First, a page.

Word of the Day


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a piece of jewellery that a woman wears on top of her head on formal occasions. It looks like a small crown.

Origin and usage

Tiara is a Greek word whose original meaning was ‘headdress of Persian kings’. It dates back to the 1550s in English but did not come to describe the jewelled headwear of Western royalty until the 18th century.


Tiara refers to a jewelled headpiece that a woman wears for important formal occasions. A tiara usually looks like a small crown and is often worn by royalty or nobility.

The largest collection of tiaras in the world is said to belong to Queen Elizabeth II. She frequently wears a tiara on state occasions or to formal events, and also lends them out to female members of her extended family, particularly when they get married.

The royal families of Sweden, Spain and Denmark also have remarkable tiara collections. Many historic tiaras are now housed in museums and galleries all over the world.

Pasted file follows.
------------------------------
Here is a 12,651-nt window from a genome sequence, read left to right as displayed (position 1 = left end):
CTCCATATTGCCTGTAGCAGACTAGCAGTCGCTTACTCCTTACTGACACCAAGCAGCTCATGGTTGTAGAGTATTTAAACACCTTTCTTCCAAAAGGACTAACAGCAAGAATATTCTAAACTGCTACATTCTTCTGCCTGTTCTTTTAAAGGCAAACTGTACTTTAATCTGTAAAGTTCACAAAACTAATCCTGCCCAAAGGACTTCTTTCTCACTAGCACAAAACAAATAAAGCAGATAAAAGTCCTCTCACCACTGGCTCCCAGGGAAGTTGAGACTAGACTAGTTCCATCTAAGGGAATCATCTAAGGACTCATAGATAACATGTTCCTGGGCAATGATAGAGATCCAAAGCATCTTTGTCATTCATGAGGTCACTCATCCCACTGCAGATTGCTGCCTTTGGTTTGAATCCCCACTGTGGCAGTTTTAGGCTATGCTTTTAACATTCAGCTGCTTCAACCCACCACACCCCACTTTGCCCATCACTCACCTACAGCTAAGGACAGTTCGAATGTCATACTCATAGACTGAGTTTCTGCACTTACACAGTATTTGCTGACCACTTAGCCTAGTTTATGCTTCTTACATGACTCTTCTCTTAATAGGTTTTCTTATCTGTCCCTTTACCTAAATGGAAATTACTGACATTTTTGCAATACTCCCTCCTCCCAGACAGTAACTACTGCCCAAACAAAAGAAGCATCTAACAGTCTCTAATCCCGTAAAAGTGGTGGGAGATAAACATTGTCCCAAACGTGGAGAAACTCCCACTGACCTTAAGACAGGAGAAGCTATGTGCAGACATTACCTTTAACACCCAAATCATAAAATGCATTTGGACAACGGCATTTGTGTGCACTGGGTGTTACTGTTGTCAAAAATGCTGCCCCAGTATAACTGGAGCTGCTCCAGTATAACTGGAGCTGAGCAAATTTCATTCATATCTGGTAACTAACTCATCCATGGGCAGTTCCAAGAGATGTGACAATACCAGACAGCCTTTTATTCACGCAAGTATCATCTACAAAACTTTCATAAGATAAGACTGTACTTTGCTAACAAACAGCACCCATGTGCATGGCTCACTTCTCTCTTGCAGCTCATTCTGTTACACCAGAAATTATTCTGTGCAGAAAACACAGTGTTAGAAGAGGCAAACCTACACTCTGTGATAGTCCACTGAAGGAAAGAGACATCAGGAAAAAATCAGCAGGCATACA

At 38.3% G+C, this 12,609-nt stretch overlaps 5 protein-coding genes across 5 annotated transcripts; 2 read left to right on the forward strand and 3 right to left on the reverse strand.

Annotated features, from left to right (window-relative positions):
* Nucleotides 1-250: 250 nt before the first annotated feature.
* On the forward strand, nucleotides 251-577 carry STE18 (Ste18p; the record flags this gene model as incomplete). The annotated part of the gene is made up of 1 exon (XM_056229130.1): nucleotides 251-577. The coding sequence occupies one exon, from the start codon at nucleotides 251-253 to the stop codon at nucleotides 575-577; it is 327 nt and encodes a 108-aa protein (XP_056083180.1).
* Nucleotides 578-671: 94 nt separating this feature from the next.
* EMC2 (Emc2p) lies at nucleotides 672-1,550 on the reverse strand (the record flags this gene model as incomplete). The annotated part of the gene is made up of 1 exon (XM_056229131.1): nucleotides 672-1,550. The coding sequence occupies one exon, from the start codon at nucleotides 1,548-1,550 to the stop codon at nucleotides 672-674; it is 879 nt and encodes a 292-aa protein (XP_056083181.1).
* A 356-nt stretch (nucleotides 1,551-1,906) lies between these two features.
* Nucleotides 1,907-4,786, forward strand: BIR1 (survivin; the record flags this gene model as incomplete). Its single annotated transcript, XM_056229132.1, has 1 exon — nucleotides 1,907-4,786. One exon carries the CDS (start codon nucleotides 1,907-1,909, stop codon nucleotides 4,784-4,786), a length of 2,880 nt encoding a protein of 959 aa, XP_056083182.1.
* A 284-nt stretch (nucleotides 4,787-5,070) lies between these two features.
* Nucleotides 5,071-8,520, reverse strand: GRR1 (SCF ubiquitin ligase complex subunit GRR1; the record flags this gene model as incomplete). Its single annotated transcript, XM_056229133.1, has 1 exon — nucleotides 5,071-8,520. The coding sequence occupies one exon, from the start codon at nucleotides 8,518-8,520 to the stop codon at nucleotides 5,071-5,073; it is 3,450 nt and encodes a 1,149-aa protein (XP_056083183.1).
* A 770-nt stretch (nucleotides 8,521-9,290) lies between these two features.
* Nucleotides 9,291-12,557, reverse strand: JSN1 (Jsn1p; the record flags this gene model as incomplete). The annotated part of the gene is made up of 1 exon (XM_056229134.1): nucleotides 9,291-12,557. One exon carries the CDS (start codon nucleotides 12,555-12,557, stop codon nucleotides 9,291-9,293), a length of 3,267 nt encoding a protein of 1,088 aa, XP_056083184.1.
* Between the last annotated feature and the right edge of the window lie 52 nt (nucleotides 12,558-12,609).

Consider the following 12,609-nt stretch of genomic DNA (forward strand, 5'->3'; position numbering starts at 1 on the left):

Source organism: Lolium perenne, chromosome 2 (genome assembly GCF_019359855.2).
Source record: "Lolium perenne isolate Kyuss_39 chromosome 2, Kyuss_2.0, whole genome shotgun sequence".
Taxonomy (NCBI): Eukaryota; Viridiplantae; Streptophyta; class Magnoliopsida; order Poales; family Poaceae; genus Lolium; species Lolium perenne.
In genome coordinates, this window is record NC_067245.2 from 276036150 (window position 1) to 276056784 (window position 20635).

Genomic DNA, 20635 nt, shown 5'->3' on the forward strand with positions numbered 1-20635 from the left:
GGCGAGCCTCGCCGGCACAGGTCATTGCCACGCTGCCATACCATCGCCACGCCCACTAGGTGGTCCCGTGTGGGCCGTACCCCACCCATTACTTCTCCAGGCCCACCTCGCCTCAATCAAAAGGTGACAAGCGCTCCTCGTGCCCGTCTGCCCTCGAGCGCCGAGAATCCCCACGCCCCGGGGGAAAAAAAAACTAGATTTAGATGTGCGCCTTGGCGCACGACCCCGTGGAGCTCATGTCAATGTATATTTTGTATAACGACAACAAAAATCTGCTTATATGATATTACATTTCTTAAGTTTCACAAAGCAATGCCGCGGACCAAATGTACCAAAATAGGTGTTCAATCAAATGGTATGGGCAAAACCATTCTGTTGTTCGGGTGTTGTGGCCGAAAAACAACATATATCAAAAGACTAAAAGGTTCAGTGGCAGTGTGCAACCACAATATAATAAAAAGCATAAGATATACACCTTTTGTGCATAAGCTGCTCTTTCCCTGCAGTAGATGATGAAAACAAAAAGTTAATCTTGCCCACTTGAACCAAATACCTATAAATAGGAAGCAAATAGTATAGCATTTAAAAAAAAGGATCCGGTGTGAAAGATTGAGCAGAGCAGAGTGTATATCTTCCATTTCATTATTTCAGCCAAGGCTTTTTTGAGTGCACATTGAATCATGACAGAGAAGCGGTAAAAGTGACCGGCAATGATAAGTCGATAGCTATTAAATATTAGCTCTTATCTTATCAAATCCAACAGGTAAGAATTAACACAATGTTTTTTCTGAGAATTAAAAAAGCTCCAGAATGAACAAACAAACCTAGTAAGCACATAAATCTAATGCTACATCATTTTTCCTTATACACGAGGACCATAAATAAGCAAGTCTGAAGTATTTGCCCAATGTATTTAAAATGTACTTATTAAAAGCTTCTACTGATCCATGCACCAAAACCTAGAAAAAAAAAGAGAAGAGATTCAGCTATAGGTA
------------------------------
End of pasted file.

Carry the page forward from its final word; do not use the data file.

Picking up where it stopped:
Traditionally, a tiara was reserved for queens, empresses, princesses and other noblewomen. However, the tiara has become a kind of fashion accessory that is often worn by commoners. Socialites and heiresses sometimes wear tiaras to formal events, and many ordinary women also wear tiaras on special occasions like weddings, balls, pageants or galas.

While the tiaras of the monarchy are usually made of gold, platinum, diamonds and precious gemstones, commoners’ tiaras worn as a fashion accessory are typically made of metal, plastic, crystals, rhinestones and semi-precious gems.


“The Queen is the only person who can put on a tiara with one hand, while walking down stairs.”
(Princess Margaret)
“I had taught myself that a human being might as well look for diamond tiaras in the gutter as for rewards and punishments that were fair.”
(Kurt Vonnegut Jr.)

View the full definition in the Macmillan Dictionary.

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